Better to be slightly late on the epiphany than the last to know, eh? Western has to be No. 1, what with being the last undefeated team after Calgary went through the motions and lost — wait for it — 53-3 against Alberta in a game that was immaterial to the Dinos' standings.

The rule of thumb when a 7-0 team that is locked into first place loses is that is shouldn't affect the ranking if the score was respectable. It can be a canary in the coal mine (see Western losing 37-0 against Queen's in its finale in 2011, before losing the Yates Cup at home by three touchdowns three weeks later). It can also be a one-off, or even "a well-orchestrated loss" as Queen's coach Pat Sheahan termed it following his team's national championship season in 2009.

But 53 to three, that looks rather abject for Calgary. It's also a huge feat for Alberta, which is making strides toward respectability under coach Chris Morris. All that shook out to send in a Top 10 ballot as follows:

The reigning gridiron-football gurus out in western Canada were right to believe the Western (Ontario) Mustangs are Canada's best.
That is the way it goes. The FieldTurf always looks greener on the other side of the country.

The bullet points on this Saturday of action:
  • Alberta 53, Calgary 3. That happened. The Golden Bears, who were 0-4 at one point. won by a sufficiently large enough margin to get the last Canada West playoff berth and a semifinal date against none other than Calgary,. Whether Alberta will be competitive now that Calgary will face actually stakes remains to be seen, but the transformation is enlivening. Receiver Tylor Henry scored four touchdowns and Ed Ilnicki increased his rushing tally to a Canada West-record 1,468 yards. That's 184 per game.
  • UBC will host Regina in the Canada West semifinal. The Thunderbirds scored 35 points in the second quarter and routed the Rams 44-15. They'll play again. Quarterback Michael O'Connor was out of the game after 2½ quarters. 
  • Laval strengthens its case for No. 1; then again, Westenr's got stronger. The defending national champions blew out Concordia on Friday night; the run for a repeat begins at home next week against Sherbrooke.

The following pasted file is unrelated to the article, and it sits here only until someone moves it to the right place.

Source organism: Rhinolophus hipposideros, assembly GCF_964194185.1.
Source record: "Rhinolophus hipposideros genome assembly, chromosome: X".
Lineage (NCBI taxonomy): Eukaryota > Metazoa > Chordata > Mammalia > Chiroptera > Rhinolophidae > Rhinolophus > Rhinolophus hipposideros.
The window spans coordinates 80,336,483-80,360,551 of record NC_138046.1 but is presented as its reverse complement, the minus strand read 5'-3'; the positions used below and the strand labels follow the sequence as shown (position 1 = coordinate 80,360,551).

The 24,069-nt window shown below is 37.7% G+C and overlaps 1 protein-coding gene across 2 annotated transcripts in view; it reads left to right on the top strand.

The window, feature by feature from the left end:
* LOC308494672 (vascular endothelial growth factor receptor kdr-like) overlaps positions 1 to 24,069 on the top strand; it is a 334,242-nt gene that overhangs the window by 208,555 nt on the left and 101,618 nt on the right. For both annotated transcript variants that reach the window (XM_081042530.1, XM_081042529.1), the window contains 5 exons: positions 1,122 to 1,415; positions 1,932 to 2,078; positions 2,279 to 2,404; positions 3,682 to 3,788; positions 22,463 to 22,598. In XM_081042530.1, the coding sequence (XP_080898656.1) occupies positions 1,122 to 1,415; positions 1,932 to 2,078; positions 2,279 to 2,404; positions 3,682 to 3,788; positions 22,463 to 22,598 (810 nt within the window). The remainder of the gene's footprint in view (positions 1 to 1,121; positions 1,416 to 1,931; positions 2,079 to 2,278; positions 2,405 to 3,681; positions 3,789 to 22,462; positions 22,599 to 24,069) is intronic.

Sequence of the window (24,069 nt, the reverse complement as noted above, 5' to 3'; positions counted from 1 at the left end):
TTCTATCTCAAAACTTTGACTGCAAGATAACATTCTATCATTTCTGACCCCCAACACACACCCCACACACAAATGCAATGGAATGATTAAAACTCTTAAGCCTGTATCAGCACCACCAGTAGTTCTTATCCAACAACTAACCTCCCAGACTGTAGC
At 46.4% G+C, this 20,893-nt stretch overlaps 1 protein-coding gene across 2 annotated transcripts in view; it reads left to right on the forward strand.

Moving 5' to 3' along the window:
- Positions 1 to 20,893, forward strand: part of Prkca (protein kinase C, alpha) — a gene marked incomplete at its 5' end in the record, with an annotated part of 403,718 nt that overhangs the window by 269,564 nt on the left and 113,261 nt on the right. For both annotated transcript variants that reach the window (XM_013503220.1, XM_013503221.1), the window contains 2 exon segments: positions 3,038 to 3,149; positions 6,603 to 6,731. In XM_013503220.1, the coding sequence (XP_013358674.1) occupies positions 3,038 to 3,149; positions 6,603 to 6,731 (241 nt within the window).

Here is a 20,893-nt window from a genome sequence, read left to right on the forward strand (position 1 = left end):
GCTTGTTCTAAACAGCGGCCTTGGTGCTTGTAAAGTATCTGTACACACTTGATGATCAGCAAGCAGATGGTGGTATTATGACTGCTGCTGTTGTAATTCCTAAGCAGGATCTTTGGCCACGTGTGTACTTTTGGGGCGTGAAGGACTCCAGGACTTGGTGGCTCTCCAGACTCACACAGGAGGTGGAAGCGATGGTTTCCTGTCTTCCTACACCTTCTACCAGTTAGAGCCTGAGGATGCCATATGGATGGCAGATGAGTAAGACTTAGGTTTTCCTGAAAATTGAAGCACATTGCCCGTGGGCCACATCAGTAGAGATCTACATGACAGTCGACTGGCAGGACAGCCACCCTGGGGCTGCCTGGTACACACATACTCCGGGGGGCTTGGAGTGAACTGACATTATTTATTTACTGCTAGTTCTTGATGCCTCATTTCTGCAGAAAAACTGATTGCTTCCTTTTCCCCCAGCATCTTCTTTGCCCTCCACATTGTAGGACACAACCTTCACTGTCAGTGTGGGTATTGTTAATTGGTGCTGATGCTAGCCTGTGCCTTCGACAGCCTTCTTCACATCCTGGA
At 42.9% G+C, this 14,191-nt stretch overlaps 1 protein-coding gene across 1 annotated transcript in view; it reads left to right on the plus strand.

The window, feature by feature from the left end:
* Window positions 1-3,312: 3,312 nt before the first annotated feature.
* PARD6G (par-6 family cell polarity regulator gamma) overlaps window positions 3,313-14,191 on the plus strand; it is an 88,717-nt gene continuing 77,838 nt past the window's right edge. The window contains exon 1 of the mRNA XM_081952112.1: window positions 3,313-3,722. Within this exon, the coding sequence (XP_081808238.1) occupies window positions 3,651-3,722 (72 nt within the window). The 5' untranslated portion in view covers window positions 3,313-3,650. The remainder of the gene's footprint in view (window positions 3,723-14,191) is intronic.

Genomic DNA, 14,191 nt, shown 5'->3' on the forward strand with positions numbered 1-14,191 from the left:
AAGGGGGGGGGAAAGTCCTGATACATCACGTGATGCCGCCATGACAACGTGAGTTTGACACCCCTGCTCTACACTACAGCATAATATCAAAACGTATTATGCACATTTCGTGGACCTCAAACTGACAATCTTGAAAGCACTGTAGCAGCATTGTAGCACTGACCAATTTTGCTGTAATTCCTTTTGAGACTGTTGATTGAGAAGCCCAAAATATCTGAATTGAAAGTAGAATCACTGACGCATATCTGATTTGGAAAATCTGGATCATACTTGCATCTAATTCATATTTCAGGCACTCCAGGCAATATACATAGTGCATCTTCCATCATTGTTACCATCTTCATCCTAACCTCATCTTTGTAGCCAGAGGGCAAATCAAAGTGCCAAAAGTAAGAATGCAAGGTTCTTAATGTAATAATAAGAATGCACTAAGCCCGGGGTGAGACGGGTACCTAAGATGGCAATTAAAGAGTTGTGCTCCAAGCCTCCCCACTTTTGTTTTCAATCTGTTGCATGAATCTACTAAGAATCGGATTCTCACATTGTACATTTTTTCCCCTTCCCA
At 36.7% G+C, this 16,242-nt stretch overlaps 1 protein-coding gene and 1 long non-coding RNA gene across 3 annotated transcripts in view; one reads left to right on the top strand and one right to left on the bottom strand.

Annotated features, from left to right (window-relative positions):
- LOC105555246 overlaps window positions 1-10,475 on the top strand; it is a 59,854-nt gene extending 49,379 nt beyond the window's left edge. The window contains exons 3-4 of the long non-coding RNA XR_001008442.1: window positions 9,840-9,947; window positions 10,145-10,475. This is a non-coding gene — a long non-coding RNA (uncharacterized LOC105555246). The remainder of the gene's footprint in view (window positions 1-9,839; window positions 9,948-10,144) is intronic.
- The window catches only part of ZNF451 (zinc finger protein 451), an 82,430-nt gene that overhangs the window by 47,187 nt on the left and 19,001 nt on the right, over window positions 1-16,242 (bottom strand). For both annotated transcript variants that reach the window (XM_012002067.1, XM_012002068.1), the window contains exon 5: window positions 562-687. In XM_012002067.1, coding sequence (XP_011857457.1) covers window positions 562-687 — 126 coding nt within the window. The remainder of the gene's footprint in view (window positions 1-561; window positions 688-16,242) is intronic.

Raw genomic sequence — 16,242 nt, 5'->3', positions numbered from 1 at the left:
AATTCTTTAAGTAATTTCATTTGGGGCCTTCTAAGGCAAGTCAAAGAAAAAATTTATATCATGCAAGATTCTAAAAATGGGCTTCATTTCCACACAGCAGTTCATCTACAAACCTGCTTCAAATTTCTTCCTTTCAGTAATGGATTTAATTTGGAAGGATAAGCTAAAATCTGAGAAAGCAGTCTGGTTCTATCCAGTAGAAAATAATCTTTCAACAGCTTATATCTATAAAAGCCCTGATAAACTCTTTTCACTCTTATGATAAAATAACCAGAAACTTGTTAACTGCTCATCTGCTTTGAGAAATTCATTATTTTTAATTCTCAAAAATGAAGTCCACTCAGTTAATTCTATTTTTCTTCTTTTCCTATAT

• Lyons roars for No. 7 McMaster. McMaster and Laurier will meet in the OUA semifinal again, after the Marauders' 12-9 closer-than-it-should-have-been win against Queen's. Running back Jordan Lyons tied OUA's single-game record for carries (39) and had the second-most yards (319) in a Canadian university playoff game. Still, it wasn't in the bag until Sam linebacker Eric Blake intercepted a pass at Mac's 35-yard line with 1:20 left.
  • No. 9 Guelph gets another shot at No. 3 Western. The only team that has been able to hang with the 'Stangs will get another shot at doing so next week in London. Guelph, with QB James Roberts returning from the brain injury he suffered four weeks ago against McMaster, rolled by 22 points against Ottawa.

O glorious Saturday! First-time starter Tristan Arndt led Laurier to a beatdown of McMaster in Ontario's bye bowl, two teams aren't in first place anymore and couple are not in the playoffs.

And did Arndt ever say buh-bye to the Marauders linebackers and D-backs on a 53-yard touchdown scamper in the second quarter. Scramble, wheels, celly!

The Saturday in SportsBall:

  • Laval upended Montréal 22-0 in the No. 3 vs. No. 1 matchup, wresting first place in Quebec and possibly the No. 1 ranking, although there are two other teams worth considering for that spot. Sounds like it was grind time. Led by Gabriel Ouellet who made a national record-tying four interceptions, the Rouge et Or D had six INTs and held the Carabins to 227 yards.
  • Acadia will host the Loney Bowl after a 10-point victory against No. 10 Saint Mary's. Acadia went Wright at SMU, one could say. They ran Dale Wright on 10 consecutive plays during a drive midway through the first half. Ultimately they were stopped on downs, but that tenderized the Huskies defence and, soon enough, quarterback Cody Cluett led Acadia on a 23-0 run in the second quarter.

    Huskies QB Kaleb Scott left with an injury but is likely to be available for SMU's final regular-season game. 
  • OUA's playoff field will be 1) Western 2) Laurier 3) McMaster 4) Ottawa 5) Guelph and 6) Queen's. Waterloo (4-4) and Carleton (3-5, but how about that Panda Game?) playing left out.
  • No. 2 Calgary and No. 4 Western each made a case for first-place votes. The Dinos sealed first in Canada West with a 42-30 win at Regina, where not unlike their roadie last week, they really only went full-throttle for a quarter. They are the ranking still-undefeated team.

    Remember how everyone laughed at TSN this week for the click-bait question about whether Auston Matthews gets enough credit for the Toronto Maple Leafs' fast start, literally one day after its lead Sportscentre story was about — wait for it — Auston Matthews? Wondering whether Western got enough credit for its regular season might seem to be in a similar vein. But the Mustangs finished with an average winning margin of 35.1 points whilst out-gaining the opposition by 320.5 yards per game. They gained more yards in the rushing phase than their D has allowed in total.

  • UBC and Regina will have a Second-Place Showdown next week in Vancouver. Winner hosts a playoff rematch seven days hence.